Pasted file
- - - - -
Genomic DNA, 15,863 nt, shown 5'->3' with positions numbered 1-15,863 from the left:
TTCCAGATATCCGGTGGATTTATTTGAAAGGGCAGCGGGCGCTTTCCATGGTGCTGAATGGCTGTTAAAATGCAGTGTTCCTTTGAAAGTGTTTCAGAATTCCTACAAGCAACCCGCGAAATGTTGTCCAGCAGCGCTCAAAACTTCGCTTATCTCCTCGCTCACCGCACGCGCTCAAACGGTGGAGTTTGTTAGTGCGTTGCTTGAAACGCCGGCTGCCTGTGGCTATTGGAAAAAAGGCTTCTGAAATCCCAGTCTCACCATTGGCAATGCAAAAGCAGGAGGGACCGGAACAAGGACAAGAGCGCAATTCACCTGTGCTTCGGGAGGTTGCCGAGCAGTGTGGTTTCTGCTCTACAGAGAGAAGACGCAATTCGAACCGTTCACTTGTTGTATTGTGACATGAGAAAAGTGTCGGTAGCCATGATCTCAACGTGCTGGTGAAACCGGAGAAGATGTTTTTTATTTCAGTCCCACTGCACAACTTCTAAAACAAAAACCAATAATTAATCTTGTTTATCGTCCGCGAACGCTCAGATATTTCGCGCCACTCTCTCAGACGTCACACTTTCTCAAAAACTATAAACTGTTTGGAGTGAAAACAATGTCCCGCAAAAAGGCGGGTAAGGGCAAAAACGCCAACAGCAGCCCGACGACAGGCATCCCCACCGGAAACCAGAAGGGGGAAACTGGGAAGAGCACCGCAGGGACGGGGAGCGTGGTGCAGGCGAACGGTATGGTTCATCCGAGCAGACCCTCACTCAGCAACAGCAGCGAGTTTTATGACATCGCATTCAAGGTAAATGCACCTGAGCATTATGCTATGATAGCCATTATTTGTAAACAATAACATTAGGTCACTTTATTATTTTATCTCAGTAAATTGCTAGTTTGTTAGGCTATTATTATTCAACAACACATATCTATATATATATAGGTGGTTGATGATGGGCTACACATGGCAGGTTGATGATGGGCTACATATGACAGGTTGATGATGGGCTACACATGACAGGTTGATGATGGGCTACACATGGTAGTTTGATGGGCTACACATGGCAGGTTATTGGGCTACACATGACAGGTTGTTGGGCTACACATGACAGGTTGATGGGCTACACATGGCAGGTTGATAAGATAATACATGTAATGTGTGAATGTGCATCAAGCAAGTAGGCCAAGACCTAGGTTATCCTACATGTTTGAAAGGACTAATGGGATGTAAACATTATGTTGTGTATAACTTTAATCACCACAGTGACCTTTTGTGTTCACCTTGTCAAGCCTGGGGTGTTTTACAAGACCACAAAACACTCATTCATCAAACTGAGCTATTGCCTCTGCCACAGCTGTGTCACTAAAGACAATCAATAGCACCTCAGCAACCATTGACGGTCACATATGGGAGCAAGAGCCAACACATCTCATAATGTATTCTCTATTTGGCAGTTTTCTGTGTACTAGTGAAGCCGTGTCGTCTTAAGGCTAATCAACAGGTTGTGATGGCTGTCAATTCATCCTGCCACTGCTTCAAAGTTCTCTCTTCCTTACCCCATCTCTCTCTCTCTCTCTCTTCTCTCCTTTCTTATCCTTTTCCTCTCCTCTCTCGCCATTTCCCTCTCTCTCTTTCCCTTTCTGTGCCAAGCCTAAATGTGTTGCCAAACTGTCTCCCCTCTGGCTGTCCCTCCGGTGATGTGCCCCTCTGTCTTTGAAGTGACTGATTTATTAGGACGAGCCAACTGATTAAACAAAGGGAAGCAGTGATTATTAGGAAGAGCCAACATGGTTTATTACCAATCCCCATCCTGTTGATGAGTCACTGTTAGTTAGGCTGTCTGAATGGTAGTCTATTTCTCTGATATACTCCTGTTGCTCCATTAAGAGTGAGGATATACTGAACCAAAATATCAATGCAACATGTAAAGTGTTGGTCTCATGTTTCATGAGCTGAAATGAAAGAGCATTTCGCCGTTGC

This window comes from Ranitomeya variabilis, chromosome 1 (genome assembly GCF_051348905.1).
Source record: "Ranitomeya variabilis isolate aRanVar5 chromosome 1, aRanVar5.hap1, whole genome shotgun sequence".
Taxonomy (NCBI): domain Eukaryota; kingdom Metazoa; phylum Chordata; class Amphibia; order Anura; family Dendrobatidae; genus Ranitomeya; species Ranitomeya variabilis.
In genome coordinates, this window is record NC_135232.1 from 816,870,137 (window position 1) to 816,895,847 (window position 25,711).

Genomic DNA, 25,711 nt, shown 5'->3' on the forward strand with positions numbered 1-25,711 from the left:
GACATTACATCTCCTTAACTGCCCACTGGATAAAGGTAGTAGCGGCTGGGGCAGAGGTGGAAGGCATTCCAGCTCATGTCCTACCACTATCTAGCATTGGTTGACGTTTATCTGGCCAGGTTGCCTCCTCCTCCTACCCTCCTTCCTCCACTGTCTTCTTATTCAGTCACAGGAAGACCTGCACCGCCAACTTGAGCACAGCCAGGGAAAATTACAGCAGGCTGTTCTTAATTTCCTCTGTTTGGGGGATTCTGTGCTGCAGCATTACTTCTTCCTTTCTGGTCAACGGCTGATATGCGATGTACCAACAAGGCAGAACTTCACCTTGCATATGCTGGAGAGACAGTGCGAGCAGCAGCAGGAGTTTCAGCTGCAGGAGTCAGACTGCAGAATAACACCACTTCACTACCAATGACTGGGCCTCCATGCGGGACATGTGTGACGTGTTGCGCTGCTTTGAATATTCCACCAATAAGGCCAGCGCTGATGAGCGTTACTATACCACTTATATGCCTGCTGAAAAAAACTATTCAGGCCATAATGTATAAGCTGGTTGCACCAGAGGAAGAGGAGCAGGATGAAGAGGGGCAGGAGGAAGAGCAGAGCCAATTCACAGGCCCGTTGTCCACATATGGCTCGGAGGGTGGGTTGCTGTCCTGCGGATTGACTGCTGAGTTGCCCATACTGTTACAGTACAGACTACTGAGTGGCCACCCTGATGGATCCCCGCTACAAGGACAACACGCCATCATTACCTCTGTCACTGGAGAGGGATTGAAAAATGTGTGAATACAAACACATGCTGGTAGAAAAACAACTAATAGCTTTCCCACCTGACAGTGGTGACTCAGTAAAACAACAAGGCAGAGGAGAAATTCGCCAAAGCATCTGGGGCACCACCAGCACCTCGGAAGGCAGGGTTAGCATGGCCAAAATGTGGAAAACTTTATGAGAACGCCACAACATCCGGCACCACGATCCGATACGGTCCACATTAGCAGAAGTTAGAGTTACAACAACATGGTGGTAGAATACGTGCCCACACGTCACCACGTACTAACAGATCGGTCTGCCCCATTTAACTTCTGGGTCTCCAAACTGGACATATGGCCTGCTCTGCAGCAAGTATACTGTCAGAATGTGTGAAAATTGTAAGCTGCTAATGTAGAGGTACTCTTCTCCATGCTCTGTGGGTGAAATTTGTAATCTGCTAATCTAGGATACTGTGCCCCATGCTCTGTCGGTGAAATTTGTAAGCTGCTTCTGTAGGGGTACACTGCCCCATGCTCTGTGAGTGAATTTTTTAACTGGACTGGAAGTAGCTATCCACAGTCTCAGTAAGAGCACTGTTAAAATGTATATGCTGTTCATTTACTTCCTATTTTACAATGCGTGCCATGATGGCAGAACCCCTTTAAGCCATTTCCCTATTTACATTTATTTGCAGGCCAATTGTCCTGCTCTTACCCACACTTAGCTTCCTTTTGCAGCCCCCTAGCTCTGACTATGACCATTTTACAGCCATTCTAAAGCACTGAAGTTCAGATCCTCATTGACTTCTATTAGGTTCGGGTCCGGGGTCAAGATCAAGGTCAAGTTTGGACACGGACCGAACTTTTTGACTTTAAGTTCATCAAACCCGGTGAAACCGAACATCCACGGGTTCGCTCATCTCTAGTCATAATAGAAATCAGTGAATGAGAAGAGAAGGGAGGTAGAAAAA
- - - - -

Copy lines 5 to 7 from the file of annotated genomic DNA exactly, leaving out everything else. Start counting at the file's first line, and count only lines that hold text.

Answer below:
Taxonomy (NCBI): domain Eukaryota; kingdom Metazoa; phylum Chordata; class Amphibia; order Anura; family Dendrobatidae; genus Ranitomeya; species Ranitomeya variabilis.
In genome coordinates, this window is record NC_135232.1 from 816,870,137 (window position 1) to 816,895,847 (window position 25,711).

Genomic DNA, 25,711 nt, shown 5'->3' on the forward strand with positions numbered 1-25,711 from the left: